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Vet Parasitol. 2011 Sep 27;181(2-4):83-90. doi: 10.1016/j.vetpar.2011.05.009. Epub 2011 May 14.

Evaluation of miltefosine for the treatment of dogs naturally infected with L. infantum (=L. chagasi) in Brazil.

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1
Universidade Federal de Minas Gerais, Instituto de Ciências Biológicas, Departamento de Parasitologia, Belo Horizonte, MG, Brazil. helida@icb.ufmg.br

Abstract

Dogs naturally infected with Leishmania Infantum (=L. chagasi) were treated with miltefosine using different therapeutic regimens. The animals were evaluated for clinical evolution, biochemical parameters, parasite load (by real-time PCR), cytokine levels and humoral response. After treatment and during the following 24 months, there was progressive clinical improvement and complete recovery in 50% (7/14) of the treated animals. There was a decrease in the smear positivity of the bone marrow after treatment, and there was also a gradual and constant decrease in positive cultures at the end of the follow-up period. However, the PCR detection of parasite DNA remained positive. In general, all animals presented a significant increase in parasite load 6 months after treatment. The IFN-γ levels in all the groups tended to increase during follow-up period, regardless of the miltefosine dose administered. The IL-4 and IL-10 levels of the animals tended to decrease during follow-up, except after 300 days when only IL-10 increased. The serum antibodies identified antigens that ranged from 116 kDa to less than 29 kDa in the Western blot assay. Furthermore, 300 days after treatment, qualitative and quantitative differences in the antigen profiles were observed. Antigens of 97 and 46 kDa were the most intensely recognized. Higher levels of antigen-specific Leishmania IgG were detected before and 300 days after treatment in all groups. Taking together, the improvement in the clinical symptoms was not followed by parasitological clearance, suggesting that treatment with miltefosine is not recommended, especially in endemic areas like Brazil, where children are the major victims and dogs are involved in the maintenance of the parasite cycle.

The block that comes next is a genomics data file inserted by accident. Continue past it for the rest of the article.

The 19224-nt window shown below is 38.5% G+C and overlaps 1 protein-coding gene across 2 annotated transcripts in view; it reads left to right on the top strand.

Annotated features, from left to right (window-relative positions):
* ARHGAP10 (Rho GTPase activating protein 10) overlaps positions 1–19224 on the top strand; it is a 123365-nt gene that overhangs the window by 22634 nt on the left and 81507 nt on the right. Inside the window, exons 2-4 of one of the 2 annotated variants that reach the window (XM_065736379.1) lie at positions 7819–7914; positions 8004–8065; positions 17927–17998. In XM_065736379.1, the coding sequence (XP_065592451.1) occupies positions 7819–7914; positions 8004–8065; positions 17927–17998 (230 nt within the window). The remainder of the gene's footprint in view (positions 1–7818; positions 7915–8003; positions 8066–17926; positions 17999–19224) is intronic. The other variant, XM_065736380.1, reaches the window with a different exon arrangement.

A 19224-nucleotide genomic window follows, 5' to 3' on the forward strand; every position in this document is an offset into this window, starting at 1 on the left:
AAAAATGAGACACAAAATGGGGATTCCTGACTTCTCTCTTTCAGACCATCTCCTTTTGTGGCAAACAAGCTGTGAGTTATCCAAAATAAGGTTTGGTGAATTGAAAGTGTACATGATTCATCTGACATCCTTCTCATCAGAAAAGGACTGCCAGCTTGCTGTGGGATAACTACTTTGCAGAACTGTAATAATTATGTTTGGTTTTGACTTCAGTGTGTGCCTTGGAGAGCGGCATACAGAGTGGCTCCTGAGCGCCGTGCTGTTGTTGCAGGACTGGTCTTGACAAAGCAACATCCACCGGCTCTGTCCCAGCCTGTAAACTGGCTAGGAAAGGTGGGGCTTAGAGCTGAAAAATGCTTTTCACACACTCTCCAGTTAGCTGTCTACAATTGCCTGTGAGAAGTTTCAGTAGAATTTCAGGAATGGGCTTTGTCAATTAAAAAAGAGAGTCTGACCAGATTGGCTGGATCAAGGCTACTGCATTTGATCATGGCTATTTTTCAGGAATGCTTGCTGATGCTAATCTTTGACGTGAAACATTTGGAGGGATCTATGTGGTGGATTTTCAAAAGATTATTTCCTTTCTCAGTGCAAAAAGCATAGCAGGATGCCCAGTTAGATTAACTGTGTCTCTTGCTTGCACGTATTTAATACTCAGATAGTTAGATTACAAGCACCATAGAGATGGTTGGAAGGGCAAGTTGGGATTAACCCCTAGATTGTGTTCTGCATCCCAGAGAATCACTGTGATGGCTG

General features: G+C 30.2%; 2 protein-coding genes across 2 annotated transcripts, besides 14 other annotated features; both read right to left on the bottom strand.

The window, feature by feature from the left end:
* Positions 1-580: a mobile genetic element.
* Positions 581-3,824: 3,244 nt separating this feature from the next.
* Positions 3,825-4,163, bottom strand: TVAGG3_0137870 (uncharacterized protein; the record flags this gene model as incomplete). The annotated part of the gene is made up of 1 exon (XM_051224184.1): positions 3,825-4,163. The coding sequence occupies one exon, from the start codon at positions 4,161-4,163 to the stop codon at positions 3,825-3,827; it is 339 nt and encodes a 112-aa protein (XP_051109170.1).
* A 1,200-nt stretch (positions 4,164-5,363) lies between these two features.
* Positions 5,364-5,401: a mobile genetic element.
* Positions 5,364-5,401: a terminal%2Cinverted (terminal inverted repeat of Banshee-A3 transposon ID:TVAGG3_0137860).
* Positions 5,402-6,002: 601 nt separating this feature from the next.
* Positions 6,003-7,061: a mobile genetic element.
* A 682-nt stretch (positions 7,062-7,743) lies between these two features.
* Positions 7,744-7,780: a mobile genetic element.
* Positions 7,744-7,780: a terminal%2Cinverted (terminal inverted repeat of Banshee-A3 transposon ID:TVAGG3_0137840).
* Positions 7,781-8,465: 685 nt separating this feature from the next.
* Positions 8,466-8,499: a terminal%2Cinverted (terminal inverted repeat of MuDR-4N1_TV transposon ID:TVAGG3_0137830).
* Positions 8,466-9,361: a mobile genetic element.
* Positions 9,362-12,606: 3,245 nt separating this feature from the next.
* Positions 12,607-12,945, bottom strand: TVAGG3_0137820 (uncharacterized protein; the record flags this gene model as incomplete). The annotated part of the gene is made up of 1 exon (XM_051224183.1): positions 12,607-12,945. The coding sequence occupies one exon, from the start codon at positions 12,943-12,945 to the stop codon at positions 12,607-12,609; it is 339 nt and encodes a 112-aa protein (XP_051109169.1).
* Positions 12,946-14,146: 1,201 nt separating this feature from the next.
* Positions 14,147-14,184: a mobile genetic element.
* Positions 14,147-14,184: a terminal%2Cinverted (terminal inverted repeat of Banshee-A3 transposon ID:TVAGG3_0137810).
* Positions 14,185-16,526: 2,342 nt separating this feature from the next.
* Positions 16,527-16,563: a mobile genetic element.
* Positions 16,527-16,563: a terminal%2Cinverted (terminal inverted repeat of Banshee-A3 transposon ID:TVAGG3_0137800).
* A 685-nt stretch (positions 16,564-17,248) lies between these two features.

PMID:
21641721
DOI:
10.1016/j.vetpar.2011.05.009
[Indexed for MEDLINE]
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